Edited by Amit Chaturvedi | Updated: February 24, 2013 , NDTV
Photo credit: from the Facebook page of Sarmad Alladin
Known as ‘Mr Muscles’, Alladin was living in university accommodation in Epsom, Surrey, while attending the specialist art and design university in nearby Farnham University. He was taken to hospital hours after taking tablets which contained the drug Dinitrophenol (DNP), which has been linked to several deaths.
His parents arrived in the UK on Friday to take the body home. As they and his friends deal with the tragedy, a very personal loss, tributes have been pouring in on the social networking site Facebook.
Fitness fanatic Alladin was taken to hospital just hours after praising the fat-burning DNP tablets on Facebook. He had also posted snaps of his new muscles online.
“Police are investigating the circumstances surrounding the incident. At this stage the death is being treated as unexplained,” a statement from the police said.
A friend of the family told NDTV that the parents were still very shocked and shaken. They are now awaiting the post-mortem report.
For Manjit Thandi, a school teacher who taught the boy a few years ago this was devastating news. Ms Thandi taught Sarmad when he first arrived in the UK and has fond memories of the time he was in her class.
“He had a lovely sense of humour. And it would be just innocent things that would make him laugh and keep the others amused. And what I always find touching is that whenever we find students coming from India – how polite they are. it’s always while answering a question, “yes ma’am” – and I would always point out to the rest of the students that those days have gone in this country and a teacher’s position is not what it used to be.”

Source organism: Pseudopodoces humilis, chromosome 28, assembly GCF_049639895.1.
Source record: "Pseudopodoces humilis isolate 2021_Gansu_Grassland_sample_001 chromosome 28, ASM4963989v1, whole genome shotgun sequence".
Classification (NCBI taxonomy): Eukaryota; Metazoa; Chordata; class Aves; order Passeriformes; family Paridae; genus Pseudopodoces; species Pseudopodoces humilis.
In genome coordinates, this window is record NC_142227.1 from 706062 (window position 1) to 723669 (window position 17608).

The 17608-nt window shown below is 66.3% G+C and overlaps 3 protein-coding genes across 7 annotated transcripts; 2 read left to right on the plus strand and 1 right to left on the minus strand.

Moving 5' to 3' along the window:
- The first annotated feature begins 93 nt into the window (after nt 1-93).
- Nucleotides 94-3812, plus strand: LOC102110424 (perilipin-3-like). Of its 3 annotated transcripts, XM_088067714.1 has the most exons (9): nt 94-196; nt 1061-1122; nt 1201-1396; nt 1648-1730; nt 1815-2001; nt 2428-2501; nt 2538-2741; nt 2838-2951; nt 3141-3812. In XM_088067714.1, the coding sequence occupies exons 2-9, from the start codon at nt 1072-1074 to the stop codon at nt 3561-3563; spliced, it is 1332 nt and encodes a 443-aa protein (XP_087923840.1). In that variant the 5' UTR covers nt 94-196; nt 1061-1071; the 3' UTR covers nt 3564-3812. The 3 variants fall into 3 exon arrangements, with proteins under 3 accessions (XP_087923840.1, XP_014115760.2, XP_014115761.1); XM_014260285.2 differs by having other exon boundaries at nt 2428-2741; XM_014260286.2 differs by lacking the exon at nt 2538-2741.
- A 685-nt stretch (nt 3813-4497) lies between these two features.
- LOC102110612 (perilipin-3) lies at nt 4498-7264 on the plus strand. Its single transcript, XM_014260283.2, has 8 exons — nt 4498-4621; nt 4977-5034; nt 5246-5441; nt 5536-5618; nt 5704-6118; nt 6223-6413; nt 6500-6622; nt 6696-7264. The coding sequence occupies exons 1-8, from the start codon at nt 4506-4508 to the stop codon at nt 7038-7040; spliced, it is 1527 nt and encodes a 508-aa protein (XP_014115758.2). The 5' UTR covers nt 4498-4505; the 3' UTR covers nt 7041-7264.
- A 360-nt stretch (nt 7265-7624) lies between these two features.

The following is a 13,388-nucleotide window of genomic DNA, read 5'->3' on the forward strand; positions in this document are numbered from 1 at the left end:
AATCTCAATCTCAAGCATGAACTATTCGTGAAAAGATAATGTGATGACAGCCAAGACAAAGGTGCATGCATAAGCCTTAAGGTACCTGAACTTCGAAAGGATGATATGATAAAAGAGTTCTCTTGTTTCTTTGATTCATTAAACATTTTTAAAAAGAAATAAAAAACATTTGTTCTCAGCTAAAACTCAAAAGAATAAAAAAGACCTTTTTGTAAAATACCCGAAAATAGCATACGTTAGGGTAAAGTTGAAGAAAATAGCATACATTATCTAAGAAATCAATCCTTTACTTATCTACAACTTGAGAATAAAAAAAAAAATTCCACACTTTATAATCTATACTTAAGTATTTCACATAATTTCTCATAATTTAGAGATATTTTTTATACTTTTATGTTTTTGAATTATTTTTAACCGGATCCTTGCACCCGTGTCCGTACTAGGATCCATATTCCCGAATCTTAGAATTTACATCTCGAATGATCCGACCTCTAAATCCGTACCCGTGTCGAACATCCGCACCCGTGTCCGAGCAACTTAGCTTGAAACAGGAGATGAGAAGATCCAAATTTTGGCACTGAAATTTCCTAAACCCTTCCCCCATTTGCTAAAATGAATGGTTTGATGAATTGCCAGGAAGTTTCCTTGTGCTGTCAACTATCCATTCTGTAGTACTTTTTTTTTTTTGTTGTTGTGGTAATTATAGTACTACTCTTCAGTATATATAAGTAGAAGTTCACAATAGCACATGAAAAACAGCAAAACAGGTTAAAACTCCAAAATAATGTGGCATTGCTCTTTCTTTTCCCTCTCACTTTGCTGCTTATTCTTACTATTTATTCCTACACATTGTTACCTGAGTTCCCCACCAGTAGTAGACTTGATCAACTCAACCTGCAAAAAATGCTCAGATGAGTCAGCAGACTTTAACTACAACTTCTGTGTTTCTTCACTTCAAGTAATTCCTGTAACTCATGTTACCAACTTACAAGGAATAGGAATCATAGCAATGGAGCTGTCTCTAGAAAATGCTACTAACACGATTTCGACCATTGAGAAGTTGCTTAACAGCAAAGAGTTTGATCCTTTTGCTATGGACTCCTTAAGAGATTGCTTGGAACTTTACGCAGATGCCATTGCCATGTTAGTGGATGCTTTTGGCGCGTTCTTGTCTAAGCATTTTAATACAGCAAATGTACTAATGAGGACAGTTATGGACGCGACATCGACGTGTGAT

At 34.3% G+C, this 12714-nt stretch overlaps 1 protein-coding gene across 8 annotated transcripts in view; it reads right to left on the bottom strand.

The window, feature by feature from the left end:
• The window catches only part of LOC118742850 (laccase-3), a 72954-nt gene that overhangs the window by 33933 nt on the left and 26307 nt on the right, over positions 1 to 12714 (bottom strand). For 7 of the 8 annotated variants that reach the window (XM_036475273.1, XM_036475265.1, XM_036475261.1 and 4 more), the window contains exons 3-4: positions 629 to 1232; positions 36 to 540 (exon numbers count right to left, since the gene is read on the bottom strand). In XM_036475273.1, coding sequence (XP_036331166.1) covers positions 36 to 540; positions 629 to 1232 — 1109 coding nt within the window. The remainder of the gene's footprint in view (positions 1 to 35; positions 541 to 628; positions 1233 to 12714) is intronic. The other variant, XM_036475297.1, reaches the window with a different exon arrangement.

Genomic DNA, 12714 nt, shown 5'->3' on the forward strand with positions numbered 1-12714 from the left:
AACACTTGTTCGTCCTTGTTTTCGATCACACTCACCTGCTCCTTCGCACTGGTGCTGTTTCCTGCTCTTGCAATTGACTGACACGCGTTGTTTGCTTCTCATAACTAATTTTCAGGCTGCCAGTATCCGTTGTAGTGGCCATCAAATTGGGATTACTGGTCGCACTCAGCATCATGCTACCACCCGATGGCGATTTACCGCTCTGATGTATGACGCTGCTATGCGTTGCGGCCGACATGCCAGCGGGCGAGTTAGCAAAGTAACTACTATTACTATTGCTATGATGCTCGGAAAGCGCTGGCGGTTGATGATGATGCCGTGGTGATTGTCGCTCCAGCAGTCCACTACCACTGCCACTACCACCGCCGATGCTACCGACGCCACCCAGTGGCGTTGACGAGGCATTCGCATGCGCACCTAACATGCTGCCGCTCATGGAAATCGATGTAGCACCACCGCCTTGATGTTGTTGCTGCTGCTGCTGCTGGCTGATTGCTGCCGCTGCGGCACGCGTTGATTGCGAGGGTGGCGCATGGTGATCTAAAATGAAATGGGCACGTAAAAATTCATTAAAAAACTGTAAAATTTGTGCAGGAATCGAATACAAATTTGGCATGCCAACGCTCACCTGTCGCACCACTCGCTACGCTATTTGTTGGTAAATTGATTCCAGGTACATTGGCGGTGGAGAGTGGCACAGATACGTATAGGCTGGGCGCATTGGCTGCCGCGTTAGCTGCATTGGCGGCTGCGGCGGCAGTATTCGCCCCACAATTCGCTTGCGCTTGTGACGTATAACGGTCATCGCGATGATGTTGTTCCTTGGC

She also remembers the time when he wanted to share sweets from India with her and the entire class.
The “devastated” university he attended warned all its students. “If you have bought or obtained Dinitrophenol (DNP) or Dymetadrinetablets online or anywhere else, please stop using them immediately. The drugs are potentially lethal.”
University Vice-Chancellor Dr Simon Ofield-Kerr said, “As a university we are devastated by the untimely and tragic passing of one of our students, Sarmad Alladin. Our sympathies are with his family and friends at this difficult time.”
While the university has called DNP potentially lethal, the drug is sold mostly over the Internet under a number of different names but contains 2, 4-Dinitrophenol. Online pharmacies promise to deliver these pills for less than 25 pounds. And with the click of a mouse these drugs can reach you within days. Some websites do list the dangers of DNP but still sell the pill.
Officers are now waiting for a report from the Coroner’s Office.